To put Verdejo in perspective, there’s quite a bit of the stuff, it’s just found a real niche in Spain. But as Chardonnay is to Burgundy and Sauvignon Blanc is to New Zealand, Verdejo is to Rueda. More than 70 producers operate out of Rueda, a number that is bested only by fellow Spanish regions Ribera del Duero and Rioja. Producers generally opt for clean wines fermented and aged in stainless steel.
In some settings, like the granular soils in and around Segovia, 150-year-old rootstock still produces stunning Verdejo fruit. And, as is the case with so many regions, the newest generation is experimenting and toying with tradition, employing new techniques and equipment to show a different side of the age-old white grape.
Why Verdejo? Well, as the weather warms and we prepare lighter fare for our meals, it’s an ideal running mate. The old wine adage is that if you’re eating something you’d squeeze some fresh lime onto, Verdejo should be there, too. Which is quite rational, given the wine’s zesty punch. What’s interesting about Verdejo, though, is while light and bright, it’s also pretty full-bodied. It’s rarely flabby, but it is a big-boned white with more weight on the palate than many of its sibling varieties.
In addition to citrus, the favor profile tends to include things like melon rind, almond, stone fruit, freshly cut grass, and even a pinch of anise.
Ready to dive in? Here are a few worth checking out:

Barco del Corneta Verdejo

Read more
A Quick Guide to Iranian Wine (and What You Can Get in the U.S.)
Azari Vineyards

Way, way back, the city of Shiraz was a place known for its wine. The vibrant Iranian town produced and enjoyed a fair bit of the stuff, gaining a vast reputation for fermented fruit.
The Persian region is home to some of the oldest evidence of enology on the planet. Vessels caked in tartaric acid, a byproduct of winemaking, have been found that date back to 5400 BC. They were discovered in the Zagros Mountains, the rugged range of peaks that makes up Iran’s western border.
Such rich history means plenty of corresponding mythology. One of the best tales involves a heartbroken girl rejected by the king. Suicidal, she ate rotten table grapes, seeking to end her life. As you might guess, she survived, and even got a little drunk. She reported her findings to the king and a glorious wine scene was born.
It’s estimated that until the revolution of 1979, as many as 300 wineries operated within Iran’s borders. Today, the industry is mostly forbidden, save for a few non-Muslim operations. However, there are almost certainly a few clandestine operations (producers, importers, etc.) as well, given that some reports say Iranians still drink a modest amount of wine per year, illegal as it may be. And there are the reports of the well-to-do, partying on weekends and even making some of their own wine at home.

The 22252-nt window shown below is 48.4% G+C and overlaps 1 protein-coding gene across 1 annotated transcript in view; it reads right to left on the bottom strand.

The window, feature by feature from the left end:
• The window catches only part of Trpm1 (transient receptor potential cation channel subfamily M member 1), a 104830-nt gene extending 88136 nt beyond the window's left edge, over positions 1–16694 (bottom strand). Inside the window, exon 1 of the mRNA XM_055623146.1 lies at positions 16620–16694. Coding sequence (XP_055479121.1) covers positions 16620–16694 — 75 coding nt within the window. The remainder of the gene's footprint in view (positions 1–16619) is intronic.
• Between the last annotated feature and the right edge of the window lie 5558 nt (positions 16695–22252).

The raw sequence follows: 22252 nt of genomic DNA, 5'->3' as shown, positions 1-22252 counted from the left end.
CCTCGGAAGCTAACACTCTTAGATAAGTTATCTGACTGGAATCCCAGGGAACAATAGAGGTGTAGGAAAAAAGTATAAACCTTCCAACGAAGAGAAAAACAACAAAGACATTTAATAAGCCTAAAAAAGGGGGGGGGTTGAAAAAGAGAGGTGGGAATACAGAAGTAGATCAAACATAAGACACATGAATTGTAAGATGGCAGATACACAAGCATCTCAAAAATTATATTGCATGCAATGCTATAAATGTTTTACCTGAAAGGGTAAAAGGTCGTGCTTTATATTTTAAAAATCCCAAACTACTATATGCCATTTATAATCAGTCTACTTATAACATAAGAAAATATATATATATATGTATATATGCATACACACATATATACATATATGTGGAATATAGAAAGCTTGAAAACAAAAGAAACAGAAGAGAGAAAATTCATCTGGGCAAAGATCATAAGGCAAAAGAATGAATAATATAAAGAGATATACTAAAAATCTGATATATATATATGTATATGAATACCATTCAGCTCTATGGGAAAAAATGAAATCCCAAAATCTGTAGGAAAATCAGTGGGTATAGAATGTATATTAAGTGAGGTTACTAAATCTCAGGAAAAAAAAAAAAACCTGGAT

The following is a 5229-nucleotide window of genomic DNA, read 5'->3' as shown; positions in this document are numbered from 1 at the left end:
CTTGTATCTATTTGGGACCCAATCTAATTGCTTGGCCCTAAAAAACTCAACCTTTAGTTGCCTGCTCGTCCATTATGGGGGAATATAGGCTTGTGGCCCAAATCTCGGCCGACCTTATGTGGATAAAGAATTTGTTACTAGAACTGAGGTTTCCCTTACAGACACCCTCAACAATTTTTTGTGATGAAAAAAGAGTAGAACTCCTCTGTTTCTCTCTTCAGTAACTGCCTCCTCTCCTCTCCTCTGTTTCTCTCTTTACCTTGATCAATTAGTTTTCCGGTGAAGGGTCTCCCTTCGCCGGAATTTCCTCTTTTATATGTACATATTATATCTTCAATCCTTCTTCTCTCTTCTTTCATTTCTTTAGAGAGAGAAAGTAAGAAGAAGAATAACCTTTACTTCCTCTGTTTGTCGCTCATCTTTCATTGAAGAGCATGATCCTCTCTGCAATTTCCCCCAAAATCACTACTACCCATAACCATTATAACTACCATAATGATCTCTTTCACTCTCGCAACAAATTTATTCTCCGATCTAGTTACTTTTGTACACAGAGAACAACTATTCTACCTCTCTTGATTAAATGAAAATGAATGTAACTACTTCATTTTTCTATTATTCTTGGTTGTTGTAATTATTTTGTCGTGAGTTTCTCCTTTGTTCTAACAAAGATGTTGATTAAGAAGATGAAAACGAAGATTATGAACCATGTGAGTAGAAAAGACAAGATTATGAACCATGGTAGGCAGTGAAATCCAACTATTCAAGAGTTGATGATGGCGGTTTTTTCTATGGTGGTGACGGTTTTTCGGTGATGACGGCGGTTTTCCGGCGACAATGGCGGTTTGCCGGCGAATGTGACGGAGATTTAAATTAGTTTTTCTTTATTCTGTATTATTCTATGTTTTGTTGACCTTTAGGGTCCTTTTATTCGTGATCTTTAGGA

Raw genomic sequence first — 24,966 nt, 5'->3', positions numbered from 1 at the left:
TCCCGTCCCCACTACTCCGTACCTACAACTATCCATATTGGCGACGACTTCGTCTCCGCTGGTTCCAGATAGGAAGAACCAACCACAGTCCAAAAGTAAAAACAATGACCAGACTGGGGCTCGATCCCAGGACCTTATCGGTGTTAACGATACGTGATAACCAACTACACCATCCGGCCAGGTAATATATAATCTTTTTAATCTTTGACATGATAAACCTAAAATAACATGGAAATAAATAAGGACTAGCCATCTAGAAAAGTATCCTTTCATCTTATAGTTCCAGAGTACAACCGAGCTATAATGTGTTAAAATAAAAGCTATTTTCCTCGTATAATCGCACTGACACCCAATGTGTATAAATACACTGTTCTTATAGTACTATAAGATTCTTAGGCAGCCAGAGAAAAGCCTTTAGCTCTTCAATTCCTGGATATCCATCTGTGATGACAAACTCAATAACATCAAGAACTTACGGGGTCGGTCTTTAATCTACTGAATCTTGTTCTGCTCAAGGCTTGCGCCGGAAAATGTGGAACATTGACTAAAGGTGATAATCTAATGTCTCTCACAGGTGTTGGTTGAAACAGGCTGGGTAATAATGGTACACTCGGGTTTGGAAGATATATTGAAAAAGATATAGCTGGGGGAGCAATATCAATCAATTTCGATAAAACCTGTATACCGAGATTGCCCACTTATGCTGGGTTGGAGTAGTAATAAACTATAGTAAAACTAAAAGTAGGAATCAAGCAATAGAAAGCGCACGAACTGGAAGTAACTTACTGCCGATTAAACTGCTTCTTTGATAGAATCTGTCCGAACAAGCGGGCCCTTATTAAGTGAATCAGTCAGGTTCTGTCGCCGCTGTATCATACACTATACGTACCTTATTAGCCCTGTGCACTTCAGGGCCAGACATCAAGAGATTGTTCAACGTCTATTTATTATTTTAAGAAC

So while the wine scene has been very limited in Iran for the last 41 years, the region as a whole over the course of civilization has largely embraced the stuff. It shows up in old paintings and literature (although the word wine has been outlawed in modern writing). And it makes sense, given the climate and elevation. Shiraz is set up quite high, giving it favorable diurnal shifts and a good grape-growing aspect.
While some suggest that today’s Shiraz wine (made from Syrah) owes its name in part to the historic central Iranian city, there’s not much to the claim. In fact, much of the wine that indigenous to the Shiraz area and enjoyed by its people was white, ranging from dry to sweet. It was typically fermented in amphora, both commercially and by families at home.
It’s pretty much impossible to taste anything alcoholic that’s made in Iran today. There are rumors of renegade winemakers smuggling Iranian-grown fruit across borders and making small amounts to be shipped to select spots, but very little evidence to back that up. Fortunately, there are other creative ways to taste a bit of the Persian tradition. Several wineries in the States were launched by Iranians and look to craft something that honors their homeland, not to mention its prehistoric relationship with wine.
A few to look out for:


Read more